For example, a tested party engaged in the marketing and distribution of goods purchased in controlled transactions may have developed marketing intangibles in its geographic area of operation, including customer lists, customer relationships, and customer data. It may also have developed advantageous logistical know-how or software and other tools that it uses in conducting its distribution business. The impact of such intangibles on the profitability of the tested party should be considered in conducting a comparability analysis ... Read more

TPG2022 Chapter VI paragraph 6.78

When the distributor actually bears the cost of its marketing activities (for example, when there is no arrangement for the legal owner to reimburse the expenditures), the analysis should focus on the extent to which the distributor is able to share in the potential benefits deriving from its functions performed, assets used, and risks assumed currently or in the future. In general, in arm’s length transactions the ability of a party that is not the legal owner of trademarks and other marketing intangibles to obtain the benefits of marketing activities that enhance the value of those intangibles will depend principally on the substance of the rights of that party. For example, a distributor may have the ability to obtain benefits from its functions performed, assets used, and risks assumed in developing the value of a trademark and other marketing intangibles from its turnover and market share when it has a long-term contract providing for sole distribution rights for the trademarked ... Read more

TPG2022 Chapter VI paragraph 6.77

The analysis of this issue requires an assessment of (i) the obligations and rights implied by the legal registrations and agreements between the parties; (ii) the functions performed, the assets used, and the risks assumed by the parties; (iii) the intangible value anticipated to be created through the marketer/distributor’s activities; and (iv) the compensation provided for the functions performed by the marketer/distributor (taking account of the assets used and risks assumed). One relatively clear case is where a distributor acts merely as an agent, being reimbursed for its promotional expenditures and being directed and controlled in its activities by the owner of the trademarks and other marketing intangibles. In that case, the distributor ordinarily would be entitled to compensation appropriate to its agency activities alone. It does not assume the risks associated with the further development of the trademark and other marketing intangibles, and would therefore not be entitled to additional remuneration in that regard ... Read more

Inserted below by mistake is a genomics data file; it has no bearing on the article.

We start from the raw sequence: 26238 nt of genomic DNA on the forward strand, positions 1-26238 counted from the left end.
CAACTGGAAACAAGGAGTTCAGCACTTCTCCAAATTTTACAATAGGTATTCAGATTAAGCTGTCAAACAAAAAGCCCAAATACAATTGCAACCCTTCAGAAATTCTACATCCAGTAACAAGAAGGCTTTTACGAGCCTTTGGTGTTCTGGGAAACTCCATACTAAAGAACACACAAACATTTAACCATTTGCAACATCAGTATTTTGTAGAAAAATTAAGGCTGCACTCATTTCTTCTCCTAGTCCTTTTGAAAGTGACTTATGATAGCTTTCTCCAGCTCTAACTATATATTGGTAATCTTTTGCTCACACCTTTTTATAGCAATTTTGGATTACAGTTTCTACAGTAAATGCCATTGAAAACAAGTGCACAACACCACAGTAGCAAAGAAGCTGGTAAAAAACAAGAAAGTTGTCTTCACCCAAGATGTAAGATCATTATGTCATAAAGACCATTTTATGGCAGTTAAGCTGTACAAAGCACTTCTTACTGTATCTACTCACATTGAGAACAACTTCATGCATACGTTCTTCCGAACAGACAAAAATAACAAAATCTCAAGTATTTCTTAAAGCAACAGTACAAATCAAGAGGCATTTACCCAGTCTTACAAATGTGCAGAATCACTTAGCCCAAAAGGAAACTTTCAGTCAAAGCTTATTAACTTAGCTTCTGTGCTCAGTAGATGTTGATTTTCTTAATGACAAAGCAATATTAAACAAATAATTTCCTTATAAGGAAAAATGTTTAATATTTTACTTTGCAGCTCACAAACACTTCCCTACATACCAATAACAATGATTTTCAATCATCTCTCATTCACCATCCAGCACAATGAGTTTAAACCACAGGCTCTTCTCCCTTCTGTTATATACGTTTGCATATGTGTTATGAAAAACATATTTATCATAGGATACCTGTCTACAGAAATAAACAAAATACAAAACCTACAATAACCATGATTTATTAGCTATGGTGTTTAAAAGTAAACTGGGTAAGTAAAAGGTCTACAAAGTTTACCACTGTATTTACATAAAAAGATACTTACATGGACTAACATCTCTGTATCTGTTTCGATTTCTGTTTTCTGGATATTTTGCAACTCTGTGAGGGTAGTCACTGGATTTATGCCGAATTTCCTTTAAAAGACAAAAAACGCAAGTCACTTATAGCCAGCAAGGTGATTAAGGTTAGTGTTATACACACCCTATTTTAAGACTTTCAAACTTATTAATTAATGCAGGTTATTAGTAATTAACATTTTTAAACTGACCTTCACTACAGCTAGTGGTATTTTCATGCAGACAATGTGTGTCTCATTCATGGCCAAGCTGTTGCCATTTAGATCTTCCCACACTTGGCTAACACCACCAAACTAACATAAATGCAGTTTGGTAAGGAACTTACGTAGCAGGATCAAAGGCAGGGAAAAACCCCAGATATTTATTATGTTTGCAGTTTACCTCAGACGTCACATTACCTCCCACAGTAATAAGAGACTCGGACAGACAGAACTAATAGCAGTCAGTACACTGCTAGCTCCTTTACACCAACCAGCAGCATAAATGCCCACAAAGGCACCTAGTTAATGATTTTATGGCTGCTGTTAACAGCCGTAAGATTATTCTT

TPG2022 Chapter VI paragraph 6.76

A common situation where these principles must be applied arises when an enterprise associated with the legal owner of trademarks performs marketing or sales functions that benefit the legal owner of the trademark, for example through a marketing arrangement or through a distribution/marketing arrangement. In such cases, it is necessary to determine how the marketer or distributor should be compensated for its activities. One important issue is whether the marketer/distributor should be compensated only for providing promotion and distribution services, or whether the marketer/distributor should also be compensated for enhancing the value of the trademarks and other marketing intangibles by virtue of its functions performed, assets used, and risks assumed ... Read more

TPG2022 Chapter VI paragraph 6.75

The principles set out in this Section B must be applied in a variety of situations involving the development, enhancement, maintenance, protection, and exploitation of intangibles. A key consideration in each case is that associated enterprises that contribute to the development, enhancement, maintenance, protection, or exploitation of intangibles legally owned by another member of the group must receive arm’s length compensation for the functions they perform, the risks they assume, and the assets they use. In evaluating whether associated enterprises that perform functions or assume risks related to the development, enhancement, maintenance, protection, and exploitation of intangibles have been compensated on an arm’s length basis, it is necessary to consider (i) the level and nature of the activity undertaken; and (ii) the amount and form of compensation paid. In assessing whether the compensation provided in the controlled transaction is consistent with the arm’s length principle, reference should be made to the level and nature of activity of comparable uncontrolled entities ... Read more

TPG2022 Chapter VI paragraph 6.16

Certain categories of intangibles are, however, commonly referred to in discussions of transfer pricing matters. To facilitate discussions, definitions of two such commonly used terms, “marketing intangibles” and “trade intangibles” are contained in the Glossary and referred to from time to time in the discussion in these Guidelines. It should be emphasised that generic references to marketing or trade intangibles do not relieve taxpayers or tax administrations from their obligation in a transfer pricing analysis to identify relevant intangibles with specificity, nor does the use of those terms suggest that a different approach should be applied in determining arm’s length conditions for transactions that involve either marketing intangibles or trade intangibles ... Read more

TPG2022 Chapter II paragraph 2.38

Where the reseller is clearly carrying on a substantial commercial activity in addition to the resale activity itself, then a reasonably substantial resale price margin might be expected. If the reseller in its activities employs certain assets (e.g. intangibles used by the reseller, such as its marketing organisation), it may be inappropriate to evaluate the arm’s length conditions in the controlled transaction using an unadjusted resale price margin derived from uncontrolled transactions in which the uncontrolled reseller does not employ similar assets. If the reseller possesses valuable marketing intangibles, the resale price margin in the uncontrolled transaction may underestimate the profit to which the reseller in the controlled transaction is entitled, unless the comparable uncontrolled transaction involves the same reseller or a reseller with similarly valuable marketing intangibles ... Read more
TPG2017 Chapter VI Annex example 19

TPG2017 Chapter VI Annex example 19